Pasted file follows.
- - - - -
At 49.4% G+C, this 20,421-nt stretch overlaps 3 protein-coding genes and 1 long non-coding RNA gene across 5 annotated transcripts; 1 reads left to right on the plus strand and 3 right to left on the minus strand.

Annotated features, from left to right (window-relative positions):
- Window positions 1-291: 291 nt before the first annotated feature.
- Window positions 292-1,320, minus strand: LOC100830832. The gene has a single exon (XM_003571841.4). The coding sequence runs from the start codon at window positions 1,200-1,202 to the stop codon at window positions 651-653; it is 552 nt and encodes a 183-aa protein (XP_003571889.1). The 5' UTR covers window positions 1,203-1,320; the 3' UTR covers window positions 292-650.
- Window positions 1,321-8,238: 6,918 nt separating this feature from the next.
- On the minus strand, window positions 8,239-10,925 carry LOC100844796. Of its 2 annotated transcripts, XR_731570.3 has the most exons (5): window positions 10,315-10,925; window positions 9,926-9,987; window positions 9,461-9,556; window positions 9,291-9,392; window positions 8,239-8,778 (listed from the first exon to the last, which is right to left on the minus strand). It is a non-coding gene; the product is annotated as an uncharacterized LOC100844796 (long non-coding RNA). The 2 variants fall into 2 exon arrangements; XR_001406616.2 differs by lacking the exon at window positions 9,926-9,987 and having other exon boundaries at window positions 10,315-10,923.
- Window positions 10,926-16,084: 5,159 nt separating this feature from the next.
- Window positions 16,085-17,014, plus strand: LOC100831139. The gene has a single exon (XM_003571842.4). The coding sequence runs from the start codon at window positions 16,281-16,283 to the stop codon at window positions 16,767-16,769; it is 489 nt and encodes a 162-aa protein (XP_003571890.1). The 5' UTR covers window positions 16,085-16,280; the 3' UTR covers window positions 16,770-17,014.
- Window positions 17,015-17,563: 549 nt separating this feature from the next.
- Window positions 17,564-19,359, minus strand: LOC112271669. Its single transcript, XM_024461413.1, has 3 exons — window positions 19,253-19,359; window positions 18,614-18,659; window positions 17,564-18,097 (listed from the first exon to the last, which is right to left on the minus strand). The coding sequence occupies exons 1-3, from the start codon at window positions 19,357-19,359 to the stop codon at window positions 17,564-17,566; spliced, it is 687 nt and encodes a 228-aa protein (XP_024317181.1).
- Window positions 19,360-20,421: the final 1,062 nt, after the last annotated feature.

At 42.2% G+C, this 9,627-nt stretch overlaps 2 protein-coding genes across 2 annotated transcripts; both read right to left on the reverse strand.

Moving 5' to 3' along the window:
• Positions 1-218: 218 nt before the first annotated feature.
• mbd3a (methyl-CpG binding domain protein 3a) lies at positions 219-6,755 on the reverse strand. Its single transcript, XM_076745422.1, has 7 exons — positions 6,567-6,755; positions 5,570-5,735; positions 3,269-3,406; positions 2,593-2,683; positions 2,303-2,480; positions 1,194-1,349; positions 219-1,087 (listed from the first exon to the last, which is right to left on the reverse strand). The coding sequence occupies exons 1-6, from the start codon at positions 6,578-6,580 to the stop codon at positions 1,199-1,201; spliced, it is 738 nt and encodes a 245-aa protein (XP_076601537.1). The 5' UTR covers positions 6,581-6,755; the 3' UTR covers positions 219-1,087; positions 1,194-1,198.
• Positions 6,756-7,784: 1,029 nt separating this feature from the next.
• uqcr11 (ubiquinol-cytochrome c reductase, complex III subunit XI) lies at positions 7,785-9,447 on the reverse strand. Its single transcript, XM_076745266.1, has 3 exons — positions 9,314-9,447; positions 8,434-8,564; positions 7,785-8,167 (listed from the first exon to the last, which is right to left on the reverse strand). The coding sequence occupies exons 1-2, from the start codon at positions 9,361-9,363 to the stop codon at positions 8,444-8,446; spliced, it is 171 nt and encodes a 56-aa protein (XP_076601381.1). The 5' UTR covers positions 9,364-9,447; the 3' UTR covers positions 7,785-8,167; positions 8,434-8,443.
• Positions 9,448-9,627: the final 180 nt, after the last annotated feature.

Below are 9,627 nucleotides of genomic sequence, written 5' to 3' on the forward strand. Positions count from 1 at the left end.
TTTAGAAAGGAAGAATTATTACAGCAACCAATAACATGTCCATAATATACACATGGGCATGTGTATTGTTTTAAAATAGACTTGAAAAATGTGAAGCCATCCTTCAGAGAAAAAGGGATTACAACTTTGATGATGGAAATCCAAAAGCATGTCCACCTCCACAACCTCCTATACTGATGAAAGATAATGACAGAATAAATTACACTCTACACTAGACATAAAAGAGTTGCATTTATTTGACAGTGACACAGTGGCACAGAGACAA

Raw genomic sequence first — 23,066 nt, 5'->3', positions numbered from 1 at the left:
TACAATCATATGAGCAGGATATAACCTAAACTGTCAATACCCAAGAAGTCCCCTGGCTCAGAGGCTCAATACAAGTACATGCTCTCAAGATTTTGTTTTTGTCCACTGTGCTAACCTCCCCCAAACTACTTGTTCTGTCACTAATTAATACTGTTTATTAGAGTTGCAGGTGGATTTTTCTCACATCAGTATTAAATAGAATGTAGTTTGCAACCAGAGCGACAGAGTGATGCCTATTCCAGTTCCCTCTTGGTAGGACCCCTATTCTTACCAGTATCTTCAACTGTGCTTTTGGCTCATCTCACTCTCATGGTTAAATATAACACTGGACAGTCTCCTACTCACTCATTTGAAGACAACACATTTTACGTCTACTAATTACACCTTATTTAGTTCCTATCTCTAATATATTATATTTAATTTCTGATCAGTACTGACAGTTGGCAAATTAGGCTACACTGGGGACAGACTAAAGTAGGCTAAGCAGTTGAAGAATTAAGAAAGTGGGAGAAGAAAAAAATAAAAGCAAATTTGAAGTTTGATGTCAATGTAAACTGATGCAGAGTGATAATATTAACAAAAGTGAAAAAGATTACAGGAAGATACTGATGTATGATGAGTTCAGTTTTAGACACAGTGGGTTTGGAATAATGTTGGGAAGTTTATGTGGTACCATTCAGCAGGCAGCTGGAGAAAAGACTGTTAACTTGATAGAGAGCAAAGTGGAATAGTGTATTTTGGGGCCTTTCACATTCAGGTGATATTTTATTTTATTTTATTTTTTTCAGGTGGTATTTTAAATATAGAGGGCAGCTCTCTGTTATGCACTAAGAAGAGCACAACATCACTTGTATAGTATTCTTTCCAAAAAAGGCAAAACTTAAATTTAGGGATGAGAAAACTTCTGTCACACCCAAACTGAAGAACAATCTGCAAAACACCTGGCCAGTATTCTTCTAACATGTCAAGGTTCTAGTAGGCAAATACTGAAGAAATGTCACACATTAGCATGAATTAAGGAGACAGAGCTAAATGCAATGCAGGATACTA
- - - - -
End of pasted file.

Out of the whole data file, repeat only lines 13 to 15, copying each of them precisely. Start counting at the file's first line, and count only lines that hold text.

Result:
Moving 5' to 3' along the window:
• Positions 1-218: 218 nt before the first annotated feature.
• mbd3a (methyl-CpG binding domain protein 3a) lies at positions 219-6,755 on the reverse strand. Its single transcript, XM_076745422.1, has 7 exons — positions 6,567-6,755; positions 5,570-5,735; positions 3,269-3,406; positions 2,593-2,683; positions 2,303-2,480; positions 1,194-1,349; positions 219-1,087 (listed from the first exon to the last, which is right to left on the reverse strand). The coding sequence occupies exons 1-6, from the start codon at positions 6,578-6,580 to the stop codon at positions 1,199-1,201; spliced, it is 738 nt and encodes a 245-aa protein (XP_076601537.1). The 5' UTR covers positions 6,581-6,755; the 3' UTR covers positions 219-1,087; positions 1,194-1,198.